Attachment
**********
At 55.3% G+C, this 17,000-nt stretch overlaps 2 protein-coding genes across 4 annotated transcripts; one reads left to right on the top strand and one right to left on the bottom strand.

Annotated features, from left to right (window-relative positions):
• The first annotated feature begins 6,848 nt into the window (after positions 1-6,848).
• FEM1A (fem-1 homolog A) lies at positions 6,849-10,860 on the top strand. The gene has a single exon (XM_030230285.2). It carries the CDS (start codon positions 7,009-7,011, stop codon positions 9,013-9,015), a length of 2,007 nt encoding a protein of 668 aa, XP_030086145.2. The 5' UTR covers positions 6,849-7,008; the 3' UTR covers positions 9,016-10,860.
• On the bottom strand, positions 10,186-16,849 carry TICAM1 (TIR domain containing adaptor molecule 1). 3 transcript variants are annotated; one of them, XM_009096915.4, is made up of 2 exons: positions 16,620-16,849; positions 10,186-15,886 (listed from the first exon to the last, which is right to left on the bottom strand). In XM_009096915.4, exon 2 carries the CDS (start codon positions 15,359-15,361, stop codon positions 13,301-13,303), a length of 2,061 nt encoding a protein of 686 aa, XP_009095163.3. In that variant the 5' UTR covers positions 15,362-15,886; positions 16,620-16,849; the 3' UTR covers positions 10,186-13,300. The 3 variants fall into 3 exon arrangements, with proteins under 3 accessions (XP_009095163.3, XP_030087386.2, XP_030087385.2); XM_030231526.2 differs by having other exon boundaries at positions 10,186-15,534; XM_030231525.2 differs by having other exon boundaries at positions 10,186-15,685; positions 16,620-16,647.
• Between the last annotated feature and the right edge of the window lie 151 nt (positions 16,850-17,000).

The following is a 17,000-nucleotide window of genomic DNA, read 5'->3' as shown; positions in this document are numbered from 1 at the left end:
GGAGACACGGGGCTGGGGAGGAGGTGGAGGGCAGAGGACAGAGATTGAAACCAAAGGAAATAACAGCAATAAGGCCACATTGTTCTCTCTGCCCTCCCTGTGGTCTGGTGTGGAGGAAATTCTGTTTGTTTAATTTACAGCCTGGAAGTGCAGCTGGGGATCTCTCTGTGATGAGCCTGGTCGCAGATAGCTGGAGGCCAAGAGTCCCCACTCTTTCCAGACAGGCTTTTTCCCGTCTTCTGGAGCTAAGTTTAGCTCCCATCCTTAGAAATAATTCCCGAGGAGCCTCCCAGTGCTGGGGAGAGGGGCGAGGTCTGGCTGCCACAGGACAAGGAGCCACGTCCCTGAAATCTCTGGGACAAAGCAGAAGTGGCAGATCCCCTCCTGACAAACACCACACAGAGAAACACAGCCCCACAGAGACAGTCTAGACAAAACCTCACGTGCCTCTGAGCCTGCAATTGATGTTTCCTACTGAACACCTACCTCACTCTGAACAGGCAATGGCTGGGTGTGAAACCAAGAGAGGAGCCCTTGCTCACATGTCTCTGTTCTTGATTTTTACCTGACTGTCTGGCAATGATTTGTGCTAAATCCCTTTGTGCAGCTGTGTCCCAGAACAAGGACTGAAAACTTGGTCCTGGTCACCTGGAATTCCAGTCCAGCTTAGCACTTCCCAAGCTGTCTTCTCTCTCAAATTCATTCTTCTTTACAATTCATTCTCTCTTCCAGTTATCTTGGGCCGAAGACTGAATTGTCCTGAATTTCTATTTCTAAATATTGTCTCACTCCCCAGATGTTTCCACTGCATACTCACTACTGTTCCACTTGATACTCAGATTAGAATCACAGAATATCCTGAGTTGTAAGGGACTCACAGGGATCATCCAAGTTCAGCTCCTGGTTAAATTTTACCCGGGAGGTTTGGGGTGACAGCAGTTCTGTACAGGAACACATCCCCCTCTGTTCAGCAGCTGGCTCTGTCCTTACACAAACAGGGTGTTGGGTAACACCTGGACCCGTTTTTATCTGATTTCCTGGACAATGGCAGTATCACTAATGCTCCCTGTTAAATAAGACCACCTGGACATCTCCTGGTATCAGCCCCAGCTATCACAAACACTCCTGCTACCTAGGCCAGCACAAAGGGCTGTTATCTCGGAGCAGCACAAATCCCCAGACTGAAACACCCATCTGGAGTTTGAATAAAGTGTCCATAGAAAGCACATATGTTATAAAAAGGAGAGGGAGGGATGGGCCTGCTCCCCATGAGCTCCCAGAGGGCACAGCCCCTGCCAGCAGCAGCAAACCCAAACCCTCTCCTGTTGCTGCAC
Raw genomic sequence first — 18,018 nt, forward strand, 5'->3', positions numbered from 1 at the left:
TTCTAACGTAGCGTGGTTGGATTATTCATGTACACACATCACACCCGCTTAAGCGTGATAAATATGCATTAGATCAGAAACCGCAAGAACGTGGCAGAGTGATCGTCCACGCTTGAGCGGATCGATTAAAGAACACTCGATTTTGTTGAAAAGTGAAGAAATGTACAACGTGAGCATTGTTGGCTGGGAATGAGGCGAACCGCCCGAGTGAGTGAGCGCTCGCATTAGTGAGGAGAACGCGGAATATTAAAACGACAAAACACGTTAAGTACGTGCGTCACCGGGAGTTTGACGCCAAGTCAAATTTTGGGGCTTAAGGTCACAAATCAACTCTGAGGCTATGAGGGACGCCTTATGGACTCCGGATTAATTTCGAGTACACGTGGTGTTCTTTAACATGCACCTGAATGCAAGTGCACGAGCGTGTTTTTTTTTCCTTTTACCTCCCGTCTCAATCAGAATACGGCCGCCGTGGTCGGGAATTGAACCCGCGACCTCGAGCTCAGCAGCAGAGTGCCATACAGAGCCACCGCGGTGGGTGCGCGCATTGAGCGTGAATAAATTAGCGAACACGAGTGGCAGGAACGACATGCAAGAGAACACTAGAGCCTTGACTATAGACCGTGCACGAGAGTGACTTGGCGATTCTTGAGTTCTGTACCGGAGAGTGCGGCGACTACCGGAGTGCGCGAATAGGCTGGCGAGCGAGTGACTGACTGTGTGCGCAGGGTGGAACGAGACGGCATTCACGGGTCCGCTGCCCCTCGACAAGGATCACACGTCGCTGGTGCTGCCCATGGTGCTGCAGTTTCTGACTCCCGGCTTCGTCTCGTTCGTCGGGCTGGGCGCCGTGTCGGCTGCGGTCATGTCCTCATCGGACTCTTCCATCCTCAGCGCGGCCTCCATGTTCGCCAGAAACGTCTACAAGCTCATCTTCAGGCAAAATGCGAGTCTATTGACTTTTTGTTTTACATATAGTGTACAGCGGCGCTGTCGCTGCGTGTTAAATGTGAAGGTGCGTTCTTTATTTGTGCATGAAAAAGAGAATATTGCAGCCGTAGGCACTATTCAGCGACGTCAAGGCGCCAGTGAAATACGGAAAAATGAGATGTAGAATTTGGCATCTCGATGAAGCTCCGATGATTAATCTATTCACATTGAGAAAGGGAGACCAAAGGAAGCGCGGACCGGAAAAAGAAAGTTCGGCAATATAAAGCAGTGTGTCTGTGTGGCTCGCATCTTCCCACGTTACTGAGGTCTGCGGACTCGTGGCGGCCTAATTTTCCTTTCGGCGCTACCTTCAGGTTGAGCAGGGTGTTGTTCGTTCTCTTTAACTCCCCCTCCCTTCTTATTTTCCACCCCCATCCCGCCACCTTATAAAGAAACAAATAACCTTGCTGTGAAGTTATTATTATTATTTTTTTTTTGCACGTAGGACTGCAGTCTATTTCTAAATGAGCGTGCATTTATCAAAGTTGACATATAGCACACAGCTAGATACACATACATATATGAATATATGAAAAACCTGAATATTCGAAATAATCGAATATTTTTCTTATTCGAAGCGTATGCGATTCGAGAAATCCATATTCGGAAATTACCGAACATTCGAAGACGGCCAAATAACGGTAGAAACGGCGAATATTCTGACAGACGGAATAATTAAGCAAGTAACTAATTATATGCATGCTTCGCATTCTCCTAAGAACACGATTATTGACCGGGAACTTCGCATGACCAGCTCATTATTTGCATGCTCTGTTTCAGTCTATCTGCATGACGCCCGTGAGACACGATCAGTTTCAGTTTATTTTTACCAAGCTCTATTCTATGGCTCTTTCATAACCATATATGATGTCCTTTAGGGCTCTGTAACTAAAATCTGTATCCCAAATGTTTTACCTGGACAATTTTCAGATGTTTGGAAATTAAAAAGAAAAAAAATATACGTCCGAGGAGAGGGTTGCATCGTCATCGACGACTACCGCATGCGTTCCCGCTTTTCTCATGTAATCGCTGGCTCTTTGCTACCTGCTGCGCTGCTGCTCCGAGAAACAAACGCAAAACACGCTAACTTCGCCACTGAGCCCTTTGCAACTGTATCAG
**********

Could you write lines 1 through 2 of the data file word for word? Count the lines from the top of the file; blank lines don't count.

At 55.3% G+C, this 17,000-nt stretch overlaps 2 protein-coding genes across 4 annotated transcripts; one reads left to right on the top strand and one right to left on the bottom strand.

Annotated features, from left to right (window-relative positions):